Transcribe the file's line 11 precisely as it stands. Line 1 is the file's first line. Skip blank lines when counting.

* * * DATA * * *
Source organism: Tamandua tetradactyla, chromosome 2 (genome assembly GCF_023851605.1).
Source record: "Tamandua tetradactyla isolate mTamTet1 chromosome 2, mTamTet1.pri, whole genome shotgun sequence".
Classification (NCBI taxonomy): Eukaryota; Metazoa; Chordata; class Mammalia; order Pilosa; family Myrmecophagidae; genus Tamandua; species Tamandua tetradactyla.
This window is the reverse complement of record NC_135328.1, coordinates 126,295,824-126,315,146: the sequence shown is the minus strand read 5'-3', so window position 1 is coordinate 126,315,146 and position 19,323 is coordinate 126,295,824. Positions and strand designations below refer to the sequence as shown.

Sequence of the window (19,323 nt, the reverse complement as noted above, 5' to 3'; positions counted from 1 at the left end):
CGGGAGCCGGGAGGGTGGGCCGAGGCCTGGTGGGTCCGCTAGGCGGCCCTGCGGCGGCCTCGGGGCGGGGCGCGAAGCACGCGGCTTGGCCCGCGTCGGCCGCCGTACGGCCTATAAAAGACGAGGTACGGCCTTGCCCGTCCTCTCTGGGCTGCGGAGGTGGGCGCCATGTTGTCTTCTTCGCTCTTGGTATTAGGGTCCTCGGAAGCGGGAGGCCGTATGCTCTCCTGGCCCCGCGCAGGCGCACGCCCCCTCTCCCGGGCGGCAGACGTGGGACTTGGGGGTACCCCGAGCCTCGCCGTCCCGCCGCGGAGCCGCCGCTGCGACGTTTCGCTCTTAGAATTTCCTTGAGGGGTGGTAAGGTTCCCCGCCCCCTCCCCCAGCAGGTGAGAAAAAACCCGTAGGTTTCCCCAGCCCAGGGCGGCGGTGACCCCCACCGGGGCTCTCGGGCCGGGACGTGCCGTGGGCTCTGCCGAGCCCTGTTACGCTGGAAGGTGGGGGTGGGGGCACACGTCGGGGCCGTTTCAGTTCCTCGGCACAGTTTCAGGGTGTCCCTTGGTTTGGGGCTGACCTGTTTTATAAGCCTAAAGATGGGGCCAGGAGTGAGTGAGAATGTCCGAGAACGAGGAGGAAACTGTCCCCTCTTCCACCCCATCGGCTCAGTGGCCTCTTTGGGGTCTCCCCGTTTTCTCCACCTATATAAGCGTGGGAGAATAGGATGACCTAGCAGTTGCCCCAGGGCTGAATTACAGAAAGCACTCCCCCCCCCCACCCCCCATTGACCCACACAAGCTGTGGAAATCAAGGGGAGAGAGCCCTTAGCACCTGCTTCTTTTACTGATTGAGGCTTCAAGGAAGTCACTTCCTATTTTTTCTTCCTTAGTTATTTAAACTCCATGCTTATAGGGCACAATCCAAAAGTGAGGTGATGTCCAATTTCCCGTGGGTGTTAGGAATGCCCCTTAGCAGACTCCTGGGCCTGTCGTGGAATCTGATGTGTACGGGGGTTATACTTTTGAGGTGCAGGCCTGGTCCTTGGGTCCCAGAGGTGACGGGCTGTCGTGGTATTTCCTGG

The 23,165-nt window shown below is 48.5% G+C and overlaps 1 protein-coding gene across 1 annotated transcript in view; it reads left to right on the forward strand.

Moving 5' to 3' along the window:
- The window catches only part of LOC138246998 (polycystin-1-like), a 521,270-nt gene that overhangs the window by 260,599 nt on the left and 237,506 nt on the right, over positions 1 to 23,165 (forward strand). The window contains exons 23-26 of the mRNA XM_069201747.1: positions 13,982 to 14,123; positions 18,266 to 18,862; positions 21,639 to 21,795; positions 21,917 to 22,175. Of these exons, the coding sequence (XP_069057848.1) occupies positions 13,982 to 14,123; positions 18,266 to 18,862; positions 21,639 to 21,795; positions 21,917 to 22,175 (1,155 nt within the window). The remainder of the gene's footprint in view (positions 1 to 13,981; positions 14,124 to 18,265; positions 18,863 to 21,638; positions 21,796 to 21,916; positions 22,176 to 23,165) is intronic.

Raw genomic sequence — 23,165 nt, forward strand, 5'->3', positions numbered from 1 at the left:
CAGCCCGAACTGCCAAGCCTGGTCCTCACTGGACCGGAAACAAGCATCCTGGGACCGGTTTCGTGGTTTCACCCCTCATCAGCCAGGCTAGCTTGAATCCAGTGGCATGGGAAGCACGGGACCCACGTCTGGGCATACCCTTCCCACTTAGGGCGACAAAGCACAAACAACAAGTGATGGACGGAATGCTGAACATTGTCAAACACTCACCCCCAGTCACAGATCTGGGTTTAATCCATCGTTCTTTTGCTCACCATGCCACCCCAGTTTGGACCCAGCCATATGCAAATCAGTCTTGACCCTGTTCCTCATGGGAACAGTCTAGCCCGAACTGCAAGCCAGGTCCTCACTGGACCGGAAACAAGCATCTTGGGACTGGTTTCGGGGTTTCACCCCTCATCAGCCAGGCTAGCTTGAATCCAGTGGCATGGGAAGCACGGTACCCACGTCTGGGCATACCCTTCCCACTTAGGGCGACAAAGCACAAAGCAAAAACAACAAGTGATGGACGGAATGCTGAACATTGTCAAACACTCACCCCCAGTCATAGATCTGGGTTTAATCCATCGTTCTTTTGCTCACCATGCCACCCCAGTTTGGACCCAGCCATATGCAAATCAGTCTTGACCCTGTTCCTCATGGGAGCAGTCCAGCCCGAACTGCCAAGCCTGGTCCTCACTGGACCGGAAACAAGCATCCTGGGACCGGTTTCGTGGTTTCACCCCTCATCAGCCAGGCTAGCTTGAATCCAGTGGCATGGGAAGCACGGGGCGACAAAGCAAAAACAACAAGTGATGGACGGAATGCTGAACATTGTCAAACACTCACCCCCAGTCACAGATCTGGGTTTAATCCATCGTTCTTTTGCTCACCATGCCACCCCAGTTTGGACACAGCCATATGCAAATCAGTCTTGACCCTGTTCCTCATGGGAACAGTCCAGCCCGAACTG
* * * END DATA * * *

CAGCCCGAACTGCCAAGCCTGGTCCTCACTGGACCGGAAACAAGCATCCTGGGACCGGTTTCGTGGTTTCACCCCTCATCAGCCAGGCTAGCTTGAATCCAGTGGCATGGGAAGCACGGGACCCACGTCTGGGCATACCCTTCCCACTTAGGGCGACAAAGCACAAACAACAAGTGATGGACGGAATGCTGAACATTGTCAAACACTCACCCCCAGTCACAGATCTGGGTTTAATCCATCGTTCTTTTGCTCACCATGCCACCCCAGTTTGGACCCAGCCATATGCAAATCAGTCTTGACCCTGTTCCTCATGGGAACAGTCTAGCCCGAACTGCAAGCCAGGTCCTCACTGGACCGGAAACAAGCATCTTGGGACTGGTTTCGGGGTTTCACCCCTCATCAGCCAGGCTAGCTTGAATCCAGTGGCATGGGAAGCACGGTACCCACGTCTGGGCATACCCTTCCCACTTAGGGCGACAAAGCACAAAGCAAAAACAACAAGTGATGGACGGAATGCTGAACATTGTCAAACACTCACCCCCAGTCATAGATCTGGGTTTAATCCATCGTTCTTTTGCTCACCATGCCACCCCAGTTTGGACCCAGCCATATGCAAATCAGTCTTGACCCTGTTCCTCATGGGAGCAGTCCAGCCCGAACTGCCAAGCCTGGTCCTCACTGGACCGGAAACAAGCATCCTGGGACCGGTTTCGTGGTTTCACCCCTCATCAGCCAGGCTAGCTTGAATCCAGTGGCATGGGAAGCACGGGGCGACAAAGCAAAAACAACAAGTGATGGACGGAATGCTGAACATTGTCAAACACTCACCCCCAGTCACAGATCTGGGTTTAATCCATCGTTCTTTTGCTCACCATGCCACCCCAGTTTGGACACAGCCATATGCAAATCAGTCTTGACCCTGTTCCTCATGGGAACAGTCCAGCCCGAACTG